Navigating the politics of Canada’s rail blockades

With protesting blocking major Canadian rail arteries now entering their third week, pressure is mounting for a solution.

Despite restarting service on some routes yesterday, VIA Rail temporarily laid off 1,000 of its employees.

Those lay-offs are on top of the 450 announced by CN earlier this week.

Job losses and other economic costs mount by the day as the protests idle $425 million worth of manufactured goods.

Provincial premiers are pressing the federal government for action.

And frustrations threaten to boil over into vigilanteism as everyday Canadians, too, begin to say enough is enough.

The federal government has pleaded for patience as it has tried to find a way forward.

Earlier this week, the Prime Minister convened a meeting of so-called progressive opposition party leaders to ask them to support his approach and continued “dialogue.”

But with pressure mounting and polls showing a majority of voters opposed to the blockades, the government may be forced to change course.

One thing is clear: the politics of the blockades are as volatile as the situation itself.

The government is seeking a solution that maintains its tenuous electoral coalition and preserves its fledgling Parliamentary minority.

The opposition Conservatives, embroiled in a leadership race, have (rightly) called the blockades illegal and urged decisive action, without offering very many concrete ideas about ‘action’ actually means and what happens longer-term.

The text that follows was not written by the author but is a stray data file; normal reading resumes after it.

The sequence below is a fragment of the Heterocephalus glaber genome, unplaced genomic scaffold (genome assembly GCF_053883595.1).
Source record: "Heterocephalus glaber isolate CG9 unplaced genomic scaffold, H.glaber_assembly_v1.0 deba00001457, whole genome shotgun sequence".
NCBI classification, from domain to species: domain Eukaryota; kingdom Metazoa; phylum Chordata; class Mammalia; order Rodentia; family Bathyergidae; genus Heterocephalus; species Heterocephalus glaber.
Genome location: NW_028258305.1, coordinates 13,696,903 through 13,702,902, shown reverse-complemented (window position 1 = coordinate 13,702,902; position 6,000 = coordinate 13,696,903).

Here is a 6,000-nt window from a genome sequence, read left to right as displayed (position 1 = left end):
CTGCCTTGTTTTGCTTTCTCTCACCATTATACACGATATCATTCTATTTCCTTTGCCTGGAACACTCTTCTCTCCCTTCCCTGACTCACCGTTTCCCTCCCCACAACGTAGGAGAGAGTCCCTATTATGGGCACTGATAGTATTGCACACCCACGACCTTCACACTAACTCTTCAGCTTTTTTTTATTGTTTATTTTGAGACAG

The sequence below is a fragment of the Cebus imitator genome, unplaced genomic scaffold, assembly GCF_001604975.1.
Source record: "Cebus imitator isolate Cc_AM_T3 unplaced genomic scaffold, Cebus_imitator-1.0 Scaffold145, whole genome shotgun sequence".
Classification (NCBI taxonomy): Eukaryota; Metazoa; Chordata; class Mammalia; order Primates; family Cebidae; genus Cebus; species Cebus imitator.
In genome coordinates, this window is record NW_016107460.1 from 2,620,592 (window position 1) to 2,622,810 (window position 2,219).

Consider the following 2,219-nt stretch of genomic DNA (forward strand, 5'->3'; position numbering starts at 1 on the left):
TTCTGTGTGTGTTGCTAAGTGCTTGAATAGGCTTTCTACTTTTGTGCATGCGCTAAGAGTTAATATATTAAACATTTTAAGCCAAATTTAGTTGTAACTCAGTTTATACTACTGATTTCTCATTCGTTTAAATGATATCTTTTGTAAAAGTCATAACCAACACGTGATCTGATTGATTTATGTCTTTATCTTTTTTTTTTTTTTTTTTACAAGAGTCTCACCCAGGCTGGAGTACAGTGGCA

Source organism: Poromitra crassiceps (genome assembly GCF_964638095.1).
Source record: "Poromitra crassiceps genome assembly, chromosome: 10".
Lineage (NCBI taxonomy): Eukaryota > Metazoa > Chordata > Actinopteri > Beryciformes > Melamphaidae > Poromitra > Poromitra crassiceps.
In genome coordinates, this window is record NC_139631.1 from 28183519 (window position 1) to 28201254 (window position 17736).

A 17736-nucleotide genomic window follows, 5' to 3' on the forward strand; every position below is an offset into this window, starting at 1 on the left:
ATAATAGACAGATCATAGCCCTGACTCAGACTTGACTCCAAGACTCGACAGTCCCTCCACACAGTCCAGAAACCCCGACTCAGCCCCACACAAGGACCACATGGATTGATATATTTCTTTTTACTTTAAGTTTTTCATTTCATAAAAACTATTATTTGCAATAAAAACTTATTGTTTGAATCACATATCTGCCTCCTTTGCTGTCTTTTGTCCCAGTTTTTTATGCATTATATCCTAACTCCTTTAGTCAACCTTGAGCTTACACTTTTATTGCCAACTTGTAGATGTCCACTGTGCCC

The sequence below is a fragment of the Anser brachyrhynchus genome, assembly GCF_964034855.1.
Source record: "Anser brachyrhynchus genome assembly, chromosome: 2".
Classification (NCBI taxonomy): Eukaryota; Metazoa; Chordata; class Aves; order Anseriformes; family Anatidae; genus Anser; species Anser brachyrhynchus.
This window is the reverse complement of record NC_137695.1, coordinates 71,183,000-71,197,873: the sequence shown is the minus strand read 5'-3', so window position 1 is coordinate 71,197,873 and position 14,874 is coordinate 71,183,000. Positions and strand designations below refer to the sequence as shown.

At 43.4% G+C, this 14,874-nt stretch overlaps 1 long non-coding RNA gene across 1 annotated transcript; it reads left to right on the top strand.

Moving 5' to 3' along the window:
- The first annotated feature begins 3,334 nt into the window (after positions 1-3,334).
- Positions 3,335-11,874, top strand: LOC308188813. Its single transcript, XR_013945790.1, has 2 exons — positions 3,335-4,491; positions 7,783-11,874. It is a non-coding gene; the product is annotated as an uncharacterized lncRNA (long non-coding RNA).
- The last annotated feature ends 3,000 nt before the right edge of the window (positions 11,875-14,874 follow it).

The Conservatives are virtually isolated as the Bloc Québecois, the NDP and the Greens have all essentially endorsed the government’s approach for now.

But with looming shortages of propane (used for heating and cooking) and chlorine (used to treat drinking water) threatening to impact people and communities across the countries, that support could easily shift.

All of this underscores the very fluid nature of Parliament Hill politics on matters critical to the national interest.

For now, it’s rail (and related issues surrounding the environment, economy, and reconciliation with Indigenous peoples). It will surely be another issue once this situation is resolved. Will you be ready?

When politics and public policy collide, effective advocacy becomes more critical than ever. We can help you and your organization navigate through the most challenging of public affairs environments.

We’ve got your back to stay on track and moving forward. Get in touch today.

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